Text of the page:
Positive changes in Ronan-Pablo School District 30 were evident last week when long-time educator Julie Cajune was named the new Indian Education Coordinator and the school board publicly expressed its willingness to continue working with the Indian Education Committee (IEC) on a variety of school policy issues for the first time.
“This is a good start,” says IEC member Clayton Matt. “But there is a lot of work to be done and we can’t get complacent.”
Cajune once taught in Ronan and recently served as the curriculum coordinator for the Confederated Salish and Kootenai Tribes’ Department of Education. The school board and the IEC agree that she is abundantly qualified for her new position.
However, IEC chair Shelly Fyant says the matter of who Cajune will answer to still needs to be clarified. Although Cajune will technically be employed by the district, Fyant says part of the job description calls for her to serve as an advocate for the Indian community and assure the community’s input into education.
Last spring, the former Indian Education Coordinator for the district, Ben Irvin, was dismissed from his job after the school board voted to terminate his contract, a decision that provoked outrage from many in the Indian community.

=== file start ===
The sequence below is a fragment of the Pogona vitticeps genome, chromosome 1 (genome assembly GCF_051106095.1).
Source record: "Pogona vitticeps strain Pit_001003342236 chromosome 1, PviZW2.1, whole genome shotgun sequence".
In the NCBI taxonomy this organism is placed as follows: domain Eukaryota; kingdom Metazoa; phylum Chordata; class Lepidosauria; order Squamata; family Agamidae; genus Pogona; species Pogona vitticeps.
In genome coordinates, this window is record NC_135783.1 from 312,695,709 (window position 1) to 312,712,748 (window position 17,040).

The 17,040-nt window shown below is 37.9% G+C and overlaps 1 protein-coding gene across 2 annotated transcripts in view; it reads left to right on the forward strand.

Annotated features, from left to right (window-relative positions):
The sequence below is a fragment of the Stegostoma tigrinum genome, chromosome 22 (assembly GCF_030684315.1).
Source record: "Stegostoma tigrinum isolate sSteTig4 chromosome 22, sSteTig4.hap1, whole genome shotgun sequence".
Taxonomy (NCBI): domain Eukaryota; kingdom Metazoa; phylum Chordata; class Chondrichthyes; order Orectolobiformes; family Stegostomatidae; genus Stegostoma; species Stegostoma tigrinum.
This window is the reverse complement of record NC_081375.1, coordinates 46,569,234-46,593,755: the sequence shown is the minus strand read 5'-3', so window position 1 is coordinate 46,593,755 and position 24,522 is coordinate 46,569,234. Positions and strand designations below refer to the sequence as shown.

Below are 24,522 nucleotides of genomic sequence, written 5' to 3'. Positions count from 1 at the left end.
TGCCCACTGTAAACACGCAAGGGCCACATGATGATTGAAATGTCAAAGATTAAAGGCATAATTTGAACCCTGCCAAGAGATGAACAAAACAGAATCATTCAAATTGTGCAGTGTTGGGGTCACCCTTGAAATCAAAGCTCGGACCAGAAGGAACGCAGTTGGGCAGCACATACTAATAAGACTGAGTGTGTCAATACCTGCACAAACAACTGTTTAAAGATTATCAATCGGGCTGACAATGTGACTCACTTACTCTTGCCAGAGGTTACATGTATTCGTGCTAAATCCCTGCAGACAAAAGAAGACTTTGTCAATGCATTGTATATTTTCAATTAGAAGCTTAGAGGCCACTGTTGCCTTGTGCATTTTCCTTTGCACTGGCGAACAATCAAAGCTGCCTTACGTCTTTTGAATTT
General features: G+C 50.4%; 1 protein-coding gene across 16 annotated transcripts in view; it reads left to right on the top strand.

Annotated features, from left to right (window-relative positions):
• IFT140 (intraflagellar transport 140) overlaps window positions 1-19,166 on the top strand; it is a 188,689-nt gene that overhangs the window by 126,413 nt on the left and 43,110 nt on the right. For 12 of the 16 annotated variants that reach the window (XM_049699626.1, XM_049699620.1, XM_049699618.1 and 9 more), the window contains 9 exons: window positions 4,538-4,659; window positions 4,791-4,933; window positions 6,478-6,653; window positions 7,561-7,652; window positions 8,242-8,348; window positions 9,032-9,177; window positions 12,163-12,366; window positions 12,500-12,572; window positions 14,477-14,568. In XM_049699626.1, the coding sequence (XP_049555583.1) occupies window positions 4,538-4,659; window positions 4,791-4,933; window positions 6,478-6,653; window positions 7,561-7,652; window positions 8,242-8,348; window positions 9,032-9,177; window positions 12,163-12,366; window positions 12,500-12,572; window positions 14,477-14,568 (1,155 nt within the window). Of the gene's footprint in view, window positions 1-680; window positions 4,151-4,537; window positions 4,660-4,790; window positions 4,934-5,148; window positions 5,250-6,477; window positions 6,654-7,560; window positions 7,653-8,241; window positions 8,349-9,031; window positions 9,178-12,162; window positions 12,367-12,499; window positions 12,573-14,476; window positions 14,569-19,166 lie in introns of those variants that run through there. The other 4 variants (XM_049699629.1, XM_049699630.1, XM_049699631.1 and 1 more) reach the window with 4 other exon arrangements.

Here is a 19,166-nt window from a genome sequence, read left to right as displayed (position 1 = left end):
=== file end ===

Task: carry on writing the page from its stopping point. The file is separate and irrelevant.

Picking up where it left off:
For her part, Cajune says, “I’m excited about the possibilities despite the past controversy. I’m a school district employee, so I’ll have to be accountable to that hierarchy, but also to Indian parents and students. But my ultimate responsibility is to the students.”
One of Cajune’s priorities is developing a parental involvement plan for the district. She believes a lot of parents shy away from IEC and Parent Teacher Association meetings because they equate them with either budget discussions or bake sales. She’d like to take a hands-on approach and bring parents directly into classrooms.
“There are a lot of ways parents can be involved, and schools have basically operated in isolation from the community,” she notes. “I’m hoping we can develop meaningful avenues for parents to feel ... involved in making choices for their kids.”
Those concerns were echoed at last Friday’s school board meeting by Fyant, who added that Indian students feel deprived when they have limited opportunities to learn about their own culture in school. Terry Wing, the district’s curriculum coordinator, asked that she and IEC members meet with teachers to begin work on integrating tribal history and culture into the curriculum soon.
Cajune’s optimism regarding the future of the district seemed to be shared by the school board, although in a somewhat less passionate manner.
“It’s for the good,” board president Joe Smith said of the ongoing dialogue. “It’s better for the county, the district and the state. It helps you guys and it helps us.”